Friday, April 06, 2007

Some kind of ventilator

I made a couple mistakes when I asked readers of Long Sunday to help me make a list of phenomena that, though not directly observable, make themselves known by the distortions they cause in some mediating element—think of, say, the Invisible Man. One was not requesting some justification for adding an item to the list—the “Explain.” part of the assignment that teachers perfunctorily require and that students neglect with impunity—for suggestions like capitalism, history, and thoughts are fatuous without further elaboration; these answers themselves are in need of some woolen cloak of narrative or image to make their contours visible. Of the responses I received, I was most impressed by wind and Henry James, though I think that the latter probably doesn’t belong under the given category; while I suspect that Henry James may have believed that Henry James was not available to direct observation, I'm not sure he would have considered language—what other medium could be intended here?—an element in which some more primary thing appears, distortedly.

More fundamentally, I failed to adequately frame the phenomena that really interested me, something more like things that are there and available, but more knowable through some modified representation that contains less information than the original. Think of Neil Young, who found that his autistic son was more responsive to his voice when he spoke through a Vocoder—an electronic device that splits your voice into what sounds like multiple parallel channels of robot frequency, a staggered, receding chorus of electric fan vocalizations— or the close-mic’ed horns on the Beatles’ “Got to Get You into My Life” or “Good Morning Good Morning,” where the distortion and compression recast the melodies in chompable pop-forms before they meet the ear, which is delivered a flow of acoustical fact so selective that the mind's eye doesn’t immediately reconstruct the shape of a saxophone and is instead allowed to synaesthetize freely. My question is this: what is the right amount of information to give the brain in order for the aesthetic imagination to do its work best? What filters and reductions—what forms of omission—what shapes of gap in the thing remove it from real-world reference and place it in the nightspace of stereo audition, the starfield of self-illuminating, self-composing image-objects, the fountain world of nameless, friendly shapes, of unspeakable but immediate micro-stories, of ancient architectures drawn in thought?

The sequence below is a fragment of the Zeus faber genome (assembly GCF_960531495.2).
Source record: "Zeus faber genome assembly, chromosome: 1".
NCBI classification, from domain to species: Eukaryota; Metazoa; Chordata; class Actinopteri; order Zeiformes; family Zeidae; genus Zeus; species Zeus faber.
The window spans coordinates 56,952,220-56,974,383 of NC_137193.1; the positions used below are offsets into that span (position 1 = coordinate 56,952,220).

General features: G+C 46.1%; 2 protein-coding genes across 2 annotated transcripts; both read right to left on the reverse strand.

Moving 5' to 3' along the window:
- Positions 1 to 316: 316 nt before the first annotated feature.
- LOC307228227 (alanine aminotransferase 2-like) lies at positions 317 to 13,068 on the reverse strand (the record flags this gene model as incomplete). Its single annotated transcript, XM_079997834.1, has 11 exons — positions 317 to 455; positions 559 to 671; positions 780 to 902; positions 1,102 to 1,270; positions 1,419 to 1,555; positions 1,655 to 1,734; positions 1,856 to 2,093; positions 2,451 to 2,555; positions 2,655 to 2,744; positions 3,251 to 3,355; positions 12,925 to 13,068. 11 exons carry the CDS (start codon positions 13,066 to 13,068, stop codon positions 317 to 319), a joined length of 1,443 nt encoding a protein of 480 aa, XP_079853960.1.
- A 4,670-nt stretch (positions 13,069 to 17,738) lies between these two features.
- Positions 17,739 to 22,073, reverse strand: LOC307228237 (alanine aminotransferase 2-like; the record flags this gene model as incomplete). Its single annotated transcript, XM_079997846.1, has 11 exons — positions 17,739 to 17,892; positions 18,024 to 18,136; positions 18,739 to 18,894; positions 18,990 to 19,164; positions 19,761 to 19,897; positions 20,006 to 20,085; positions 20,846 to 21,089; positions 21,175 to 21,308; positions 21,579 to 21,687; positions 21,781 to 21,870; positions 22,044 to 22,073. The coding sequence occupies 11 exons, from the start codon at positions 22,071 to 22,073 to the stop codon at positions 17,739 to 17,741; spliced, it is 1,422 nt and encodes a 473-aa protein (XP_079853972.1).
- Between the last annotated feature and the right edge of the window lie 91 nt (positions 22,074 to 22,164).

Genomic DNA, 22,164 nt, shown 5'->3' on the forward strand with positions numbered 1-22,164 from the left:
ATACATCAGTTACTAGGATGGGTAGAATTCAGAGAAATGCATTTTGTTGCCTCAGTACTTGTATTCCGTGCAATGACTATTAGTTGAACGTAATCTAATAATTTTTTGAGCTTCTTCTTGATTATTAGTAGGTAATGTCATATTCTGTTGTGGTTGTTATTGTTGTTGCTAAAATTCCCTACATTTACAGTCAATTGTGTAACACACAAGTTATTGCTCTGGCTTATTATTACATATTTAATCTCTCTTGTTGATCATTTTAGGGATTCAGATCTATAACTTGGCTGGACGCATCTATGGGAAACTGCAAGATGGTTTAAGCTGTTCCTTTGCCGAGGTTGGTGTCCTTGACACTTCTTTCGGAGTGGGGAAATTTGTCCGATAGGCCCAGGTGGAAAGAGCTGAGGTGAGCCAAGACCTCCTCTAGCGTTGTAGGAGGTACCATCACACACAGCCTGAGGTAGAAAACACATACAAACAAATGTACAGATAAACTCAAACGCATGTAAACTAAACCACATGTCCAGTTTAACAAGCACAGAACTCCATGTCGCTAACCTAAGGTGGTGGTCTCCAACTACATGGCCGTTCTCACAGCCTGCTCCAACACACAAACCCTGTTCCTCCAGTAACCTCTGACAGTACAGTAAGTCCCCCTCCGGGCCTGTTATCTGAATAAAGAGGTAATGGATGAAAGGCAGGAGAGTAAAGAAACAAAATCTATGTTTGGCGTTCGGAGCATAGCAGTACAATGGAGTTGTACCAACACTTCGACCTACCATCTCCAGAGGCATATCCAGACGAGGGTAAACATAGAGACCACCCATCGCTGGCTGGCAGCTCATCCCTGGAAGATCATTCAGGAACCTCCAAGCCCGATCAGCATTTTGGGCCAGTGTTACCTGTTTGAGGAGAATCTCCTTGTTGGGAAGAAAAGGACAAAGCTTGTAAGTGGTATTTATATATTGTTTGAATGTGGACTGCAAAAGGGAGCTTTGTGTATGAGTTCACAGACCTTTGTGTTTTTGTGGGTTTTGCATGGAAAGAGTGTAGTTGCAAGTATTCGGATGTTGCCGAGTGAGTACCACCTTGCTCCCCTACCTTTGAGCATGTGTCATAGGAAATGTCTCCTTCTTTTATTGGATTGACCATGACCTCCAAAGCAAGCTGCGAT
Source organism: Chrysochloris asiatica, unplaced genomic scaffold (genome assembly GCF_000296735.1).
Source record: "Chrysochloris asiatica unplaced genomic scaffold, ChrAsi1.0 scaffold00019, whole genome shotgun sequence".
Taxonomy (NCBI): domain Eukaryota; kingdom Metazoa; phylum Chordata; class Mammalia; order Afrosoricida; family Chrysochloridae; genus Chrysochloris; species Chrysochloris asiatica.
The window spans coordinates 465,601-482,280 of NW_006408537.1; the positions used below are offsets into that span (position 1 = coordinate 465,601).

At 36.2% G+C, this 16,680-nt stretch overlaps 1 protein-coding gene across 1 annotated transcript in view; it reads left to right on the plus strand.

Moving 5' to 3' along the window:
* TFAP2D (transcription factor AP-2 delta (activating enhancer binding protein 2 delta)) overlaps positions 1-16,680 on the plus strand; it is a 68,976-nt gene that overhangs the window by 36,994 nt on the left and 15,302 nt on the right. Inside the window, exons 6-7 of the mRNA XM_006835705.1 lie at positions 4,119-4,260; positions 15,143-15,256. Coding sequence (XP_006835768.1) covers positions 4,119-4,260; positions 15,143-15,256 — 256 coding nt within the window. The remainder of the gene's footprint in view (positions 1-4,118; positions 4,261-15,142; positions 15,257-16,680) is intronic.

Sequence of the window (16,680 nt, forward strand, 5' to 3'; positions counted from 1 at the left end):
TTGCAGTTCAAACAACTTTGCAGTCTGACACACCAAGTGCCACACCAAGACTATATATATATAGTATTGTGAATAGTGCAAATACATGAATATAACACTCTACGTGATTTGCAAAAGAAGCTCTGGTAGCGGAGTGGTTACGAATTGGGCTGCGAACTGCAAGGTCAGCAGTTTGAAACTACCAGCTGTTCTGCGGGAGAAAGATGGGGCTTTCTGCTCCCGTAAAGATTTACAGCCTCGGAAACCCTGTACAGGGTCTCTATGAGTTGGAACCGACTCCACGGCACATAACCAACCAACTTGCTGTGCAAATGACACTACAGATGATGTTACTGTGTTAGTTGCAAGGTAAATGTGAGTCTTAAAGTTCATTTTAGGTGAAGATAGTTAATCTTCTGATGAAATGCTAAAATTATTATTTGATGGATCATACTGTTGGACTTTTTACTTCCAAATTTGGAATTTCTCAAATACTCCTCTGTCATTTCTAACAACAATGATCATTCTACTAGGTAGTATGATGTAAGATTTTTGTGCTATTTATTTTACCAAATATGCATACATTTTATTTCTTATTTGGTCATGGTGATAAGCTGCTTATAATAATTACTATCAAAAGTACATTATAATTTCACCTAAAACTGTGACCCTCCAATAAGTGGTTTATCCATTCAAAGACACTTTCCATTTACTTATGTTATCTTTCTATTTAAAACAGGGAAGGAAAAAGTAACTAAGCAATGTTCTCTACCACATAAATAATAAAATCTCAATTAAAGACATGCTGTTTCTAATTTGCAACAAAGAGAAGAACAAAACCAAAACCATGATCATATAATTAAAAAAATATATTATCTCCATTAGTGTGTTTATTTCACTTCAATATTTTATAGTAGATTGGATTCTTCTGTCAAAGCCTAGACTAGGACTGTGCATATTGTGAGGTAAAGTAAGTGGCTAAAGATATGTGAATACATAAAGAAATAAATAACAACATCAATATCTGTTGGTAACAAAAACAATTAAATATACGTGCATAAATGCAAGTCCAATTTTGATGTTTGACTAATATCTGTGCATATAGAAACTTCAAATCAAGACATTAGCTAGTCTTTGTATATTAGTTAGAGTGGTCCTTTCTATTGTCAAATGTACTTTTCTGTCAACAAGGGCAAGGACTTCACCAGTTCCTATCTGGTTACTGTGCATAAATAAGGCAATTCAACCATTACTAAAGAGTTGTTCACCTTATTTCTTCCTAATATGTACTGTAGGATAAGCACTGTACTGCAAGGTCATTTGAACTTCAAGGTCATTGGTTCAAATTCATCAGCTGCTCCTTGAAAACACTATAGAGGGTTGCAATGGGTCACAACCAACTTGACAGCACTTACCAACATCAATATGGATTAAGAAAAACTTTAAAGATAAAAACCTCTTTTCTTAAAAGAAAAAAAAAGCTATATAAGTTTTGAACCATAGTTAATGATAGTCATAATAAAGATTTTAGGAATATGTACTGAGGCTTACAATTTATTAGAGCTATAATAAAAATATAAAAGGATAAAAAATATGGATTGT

Anonymous Perezoso said...

"""My question is this: what is the right amount of information to give the brain in order for the aesthetic imagination to do its work best? """"

Stare at pics of bonestacks in parisian catacombs. Or the west facade of the cologne cathedral. Or some dutch ho doing her business on a webcam. Hans Bellmer pics also should be inspected, as should high definition pics of the rings of Saturn. Ponder verb structure: gallic or otherwise, as well as sine waves. Einstein for phunn. Or Thompson machine guns. "No ideas but in thangs" is not so wrong--indeed quite superior to the endless german idealist sludge. And do these thangs while listening to the best of Chopin, or Stan Kenton, or a few choice cuts from Trout Mask Replica. (and also remove the pinche word verification screening, and link to top floor of San Quentin)

4/07/2007 12:36 AM  
Blogger Carl said...

You challenge my interest in a sort of cognitivist formalism with an appeal to the sublime. Things you ought to experience in order to actualize the full range of human imaginative capacities. The idea behind your list seems to be that the things that stir the imagination into the deepest kind of action are not artistic products but facts of nature that present some improbable extreme of what we can experience, and that throw our moral ideas into the aesthetic mix. I don't think that's too different from the Kantian sublime. But whatever. You're right: at some point it's better to just check out the stuff.

4/07/2007 11:31 AM  
Anonymous Perezoso said...

Perhaps. I do sort of fallback on "romanticism" in regards to le Aesthetique, perhaps: for one, I am fairly skeptical towards aesthetic suggestions anyways---for own view of art-works, however bombastic, really more retrofitted Platonic (via some boor such as Russell really) than Kantian: I don't care for literary narratives for one (nor so much for finearts), and believe real musick--oh something like oh Debussy (or best of Chopin), or evne the best of Miles and 'Trane to be authentic art, quite more sublime than the latest scribble from plath du jour. My own sense is that Kant is contra-aesthetics as well, but then Kant has all sorts of other problems. At least with with the greeks (retrofitted, say) one knows how to proceed towards knowledge, and towards politics. Or maybe not. Rilly man, I've just seen too many ahhht disasters: unnamed edvard munchs die in the street, 24/7. I do enjoy some paintings (in ways painting superior to belle-lettres) but one must be like the son of an aristocrat to do it up properly.

4/07/2007 4:21 PM  

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